When car insurance companies claim you could save a certain amount of money by switching to their plan, there are a few reasons not to do so, however tempting it may be. First of all, when they say you could save “up to” a certain amount, that means that’s the upper limit and few people, if anyone, actually save that much by switching.
Second, it’s important to remember that you get what you pay for. While getting the minimum insurance your state legally requires you to buy might keep you from having to pay a fine, you’ll end up having to pay more if something happens to your car and your insurance doesn’t cover all the expenses. Here are some optional insurance policies that you should probably consider mandatory:
Collision and Comprehensive Coverage
This pays for the costs of any repairs that need to be done to your car after an accident. If the car has been totaled, your insurance company will pay you the amount the car was worth at the time of the accident.
Currently, no state requires drivers to buy collision and comprehensive coverage, but your lender might require it if you’re leasing or financing a car.
If you have collision and comprehensive coverage, you’ll get a check for the amount the car was worth at the time it was totaled. But if you were leasing or still paying off the car, that amount might be less than you still owe on the car due to depreciation and other factors.
Again, most states don’t require citizens to buy gap insurance, but most lenders will. They don’t want to be the ones left holding the bag if you can’t finish paying your loan after the insurance company has paid for the value of the car.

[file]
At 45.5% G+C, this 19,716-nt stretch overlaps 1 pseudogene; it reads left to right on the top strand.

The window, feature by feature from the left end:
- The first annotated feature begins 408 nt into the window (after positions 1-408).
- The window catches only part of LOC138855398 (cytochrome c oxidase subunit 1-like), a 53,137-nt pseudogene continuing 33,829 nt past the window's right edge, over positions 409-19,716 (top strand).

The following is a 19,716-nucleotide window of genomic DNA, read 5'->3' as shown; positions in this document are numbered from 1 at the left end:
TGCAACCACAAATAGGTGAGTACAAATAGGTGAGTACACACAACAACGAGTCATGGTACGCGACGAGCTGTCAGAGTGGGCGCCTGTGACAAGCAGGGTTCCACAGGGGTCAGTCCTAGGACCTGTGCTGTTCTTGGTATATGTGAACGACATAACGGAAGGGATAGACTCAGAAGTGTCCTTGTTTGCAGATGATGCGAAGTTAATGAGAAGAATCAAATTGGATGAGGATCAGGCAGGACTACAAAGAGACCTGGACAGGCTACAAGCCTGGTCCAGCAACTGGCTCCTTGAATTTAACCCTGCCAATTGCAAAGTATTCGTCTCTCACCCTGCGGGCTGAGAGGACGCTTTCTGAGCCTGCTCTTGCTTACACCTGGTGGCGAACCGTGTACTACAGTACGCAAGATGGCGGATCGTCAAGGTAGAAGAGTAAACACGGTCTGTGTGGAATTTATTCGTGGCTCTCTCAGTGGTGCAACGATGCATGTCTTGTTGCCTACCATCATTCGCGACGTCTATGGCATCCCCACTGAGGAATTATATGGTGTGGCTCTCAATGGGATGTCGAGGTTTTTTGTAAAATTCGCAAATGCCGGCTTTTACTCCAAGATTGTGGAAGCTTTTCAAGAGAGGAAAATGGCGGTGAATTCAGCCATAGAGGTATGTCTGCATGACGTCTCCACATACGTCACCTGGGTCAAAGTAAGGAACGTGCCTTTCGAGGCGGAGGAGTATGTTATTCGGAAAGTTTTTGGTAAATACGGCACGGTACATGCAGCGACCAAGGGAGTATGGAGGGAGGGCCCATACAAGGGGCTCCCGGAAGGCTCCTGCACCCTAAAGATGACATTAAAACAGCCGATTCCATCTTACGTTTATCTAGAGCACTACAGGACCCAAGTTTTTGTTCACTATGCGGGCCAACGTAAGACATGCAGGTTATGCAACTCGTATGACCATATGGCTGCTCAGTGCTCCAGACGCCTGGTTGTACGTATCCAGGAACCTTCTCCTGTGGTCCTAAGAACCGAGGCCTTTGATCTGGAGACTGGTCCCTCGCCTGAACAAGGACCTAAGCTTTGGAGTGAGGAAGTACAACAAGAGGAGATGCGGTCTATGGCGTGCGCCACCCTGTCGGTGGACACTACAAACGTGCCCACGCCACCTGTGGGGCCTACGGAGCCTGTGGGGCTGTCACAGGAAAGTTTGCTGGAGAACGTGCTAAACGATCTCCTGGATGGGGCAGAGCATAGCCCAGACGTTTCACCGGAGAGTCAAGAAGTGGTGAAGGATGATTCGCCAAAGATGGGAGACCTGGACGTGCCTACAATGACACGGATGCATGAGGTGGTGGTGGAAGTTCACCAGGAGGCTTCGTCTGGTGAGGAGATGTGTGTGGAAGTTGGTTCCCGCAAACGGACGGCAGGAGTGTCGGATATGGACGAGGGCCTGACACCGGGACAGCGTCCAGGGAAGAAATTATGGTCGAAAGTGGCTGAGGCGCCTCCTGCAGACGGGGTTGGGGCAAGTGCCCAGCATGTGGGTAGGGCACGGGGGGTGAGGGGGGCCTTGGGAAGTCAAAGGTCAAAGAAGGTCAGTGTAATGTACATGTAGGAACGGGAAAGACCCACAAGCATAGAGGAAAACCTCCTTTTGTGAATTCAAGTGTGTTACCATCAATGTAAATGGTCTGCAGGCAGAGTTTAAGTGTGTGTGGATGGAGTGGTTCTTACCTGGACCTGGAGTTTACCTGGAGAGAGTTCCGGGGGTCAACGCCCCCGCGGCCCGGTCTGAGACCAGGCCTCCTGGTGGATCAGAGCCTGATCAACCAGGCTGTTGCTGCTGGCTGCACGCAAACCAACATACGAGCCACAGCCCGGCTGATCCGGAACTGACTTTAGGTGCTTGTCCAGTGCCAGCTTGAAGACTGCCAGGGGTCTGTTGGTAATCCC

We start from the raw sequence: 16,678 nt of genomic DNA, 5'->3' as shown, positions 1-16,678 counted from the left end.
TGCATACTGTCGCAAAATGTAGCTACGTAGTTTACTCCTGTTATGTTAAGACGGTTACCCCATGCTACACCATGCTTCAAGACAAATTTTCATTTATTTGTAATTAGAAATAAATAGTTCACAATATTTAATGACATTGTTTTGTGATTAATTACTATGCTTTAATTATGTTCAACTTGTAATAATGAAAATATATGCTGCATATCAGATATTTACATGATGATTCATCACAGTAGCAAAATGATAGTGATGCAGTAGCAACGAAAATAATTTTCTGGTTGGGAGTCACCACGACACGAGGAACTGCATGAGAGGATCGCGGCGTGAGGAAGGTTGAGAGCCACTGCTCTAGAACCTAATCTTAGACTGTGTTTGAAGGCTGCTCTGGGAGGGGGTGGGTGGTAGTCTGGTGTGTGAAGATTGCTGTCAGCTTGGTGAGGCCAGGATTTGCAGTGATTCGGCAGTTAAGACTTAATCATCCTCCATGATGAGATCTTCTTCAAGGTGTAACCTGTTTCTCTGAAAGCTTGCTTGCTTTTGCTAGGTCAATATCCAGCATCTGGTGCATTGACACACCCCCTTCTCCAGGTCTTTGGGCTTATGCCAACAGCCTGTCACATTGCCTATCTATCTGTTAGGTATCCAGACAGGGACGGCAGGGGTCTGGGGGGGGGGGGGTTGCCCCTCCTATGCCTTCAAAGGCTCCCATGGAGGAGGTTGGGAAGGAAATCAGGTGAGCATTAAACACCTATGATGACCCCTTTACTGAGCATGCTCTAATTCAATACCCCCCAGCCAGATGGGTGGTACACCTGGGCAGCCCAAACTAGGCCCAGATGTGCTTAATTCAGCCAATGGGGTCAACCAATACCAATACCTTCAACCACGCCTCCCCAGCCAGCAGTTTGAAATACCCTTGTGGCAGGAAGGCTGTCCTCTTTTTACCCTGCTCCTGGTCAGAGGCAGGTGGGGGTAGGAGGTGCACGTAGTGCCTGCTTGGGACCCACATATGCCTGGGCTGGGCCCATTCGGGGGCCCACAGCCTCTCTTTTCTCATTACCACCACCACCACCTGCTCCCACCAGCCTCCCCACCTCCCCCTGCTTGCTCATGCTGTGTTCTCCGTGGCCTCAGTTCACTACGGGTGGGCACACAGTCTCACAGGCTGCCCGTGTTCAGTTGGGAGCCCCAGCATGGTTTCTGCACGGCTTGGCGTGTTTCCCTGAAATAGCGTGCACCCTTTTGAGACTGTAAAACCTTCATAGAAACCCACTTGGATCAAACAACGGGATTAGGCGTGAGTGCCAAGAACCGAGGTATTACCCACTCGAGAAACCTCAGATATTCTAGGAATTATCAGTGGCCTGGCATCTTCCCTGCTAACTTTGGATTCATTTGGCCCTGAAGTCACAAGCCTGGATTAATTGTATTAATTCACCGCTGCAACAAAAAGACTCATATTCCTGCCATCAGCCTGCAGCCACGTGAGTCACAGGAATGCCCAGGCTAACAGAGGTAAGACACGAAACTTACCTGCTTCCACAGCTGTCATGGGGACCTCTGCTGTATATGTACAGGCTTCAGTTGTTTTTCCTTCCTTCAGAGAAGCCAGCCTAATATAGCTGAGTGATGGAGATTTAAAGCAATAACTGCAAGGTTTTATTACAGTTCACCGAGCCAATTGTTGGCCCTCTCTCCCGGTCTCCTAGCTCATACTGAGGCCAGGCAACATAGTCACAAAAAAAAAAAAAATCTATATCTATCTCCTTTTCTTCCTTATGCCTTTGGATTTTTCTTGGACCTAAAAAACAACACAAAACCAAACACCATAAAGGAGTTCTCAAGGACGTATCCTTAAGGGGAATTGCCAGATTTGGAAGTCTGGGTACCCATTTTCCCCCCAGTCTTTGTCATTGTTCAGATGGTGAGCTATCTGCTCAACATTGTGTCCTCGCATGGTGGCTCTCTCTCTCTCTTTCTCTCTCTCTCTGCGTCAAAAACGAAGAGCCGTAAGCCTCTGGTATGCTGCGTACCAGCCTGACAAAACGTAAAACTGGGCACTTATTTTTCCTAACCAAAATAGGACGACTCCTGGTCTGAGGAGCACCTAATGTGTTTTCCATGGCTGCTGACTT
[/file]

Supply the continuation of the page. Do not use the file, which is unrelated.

Custom Parts and Equipment
If you made any changes or additions to your car, such as custom seats or a new stereo, that won’t be covered by your insurance unless you specifically buy a customized parts and equipment policy, which many insurance companies do offer.
People Who Live With You But Are Not Listed On Your Insurance Plan
If you give someone who does not live with you permission to drive your car, they’re generally covered by your insurance. But anyone who lives with you must be listed on your insurance plan if they want to drive your car. Otherwise they may not be covered if anything happens while they’re at the wheel.
With the rise of ride-sharing services, such as Lyft and Uber, almost everyone has become a part-time taxi driver. But if you’re using your personal car for transporting goods (such as pizza delivery) and/or people (Uber), you’re going to need business insurance. If anything happens to your car while you’re using it for business purposes, the insurance company can refuse to pay for it. So if you’re earning some money on the side (or full time) by driving for a ride-share company, make sure you have the proper insurance.
If you or a loved one has suffered an injury or some other type of accident, you need the advice of an experienced personal injury lawyer.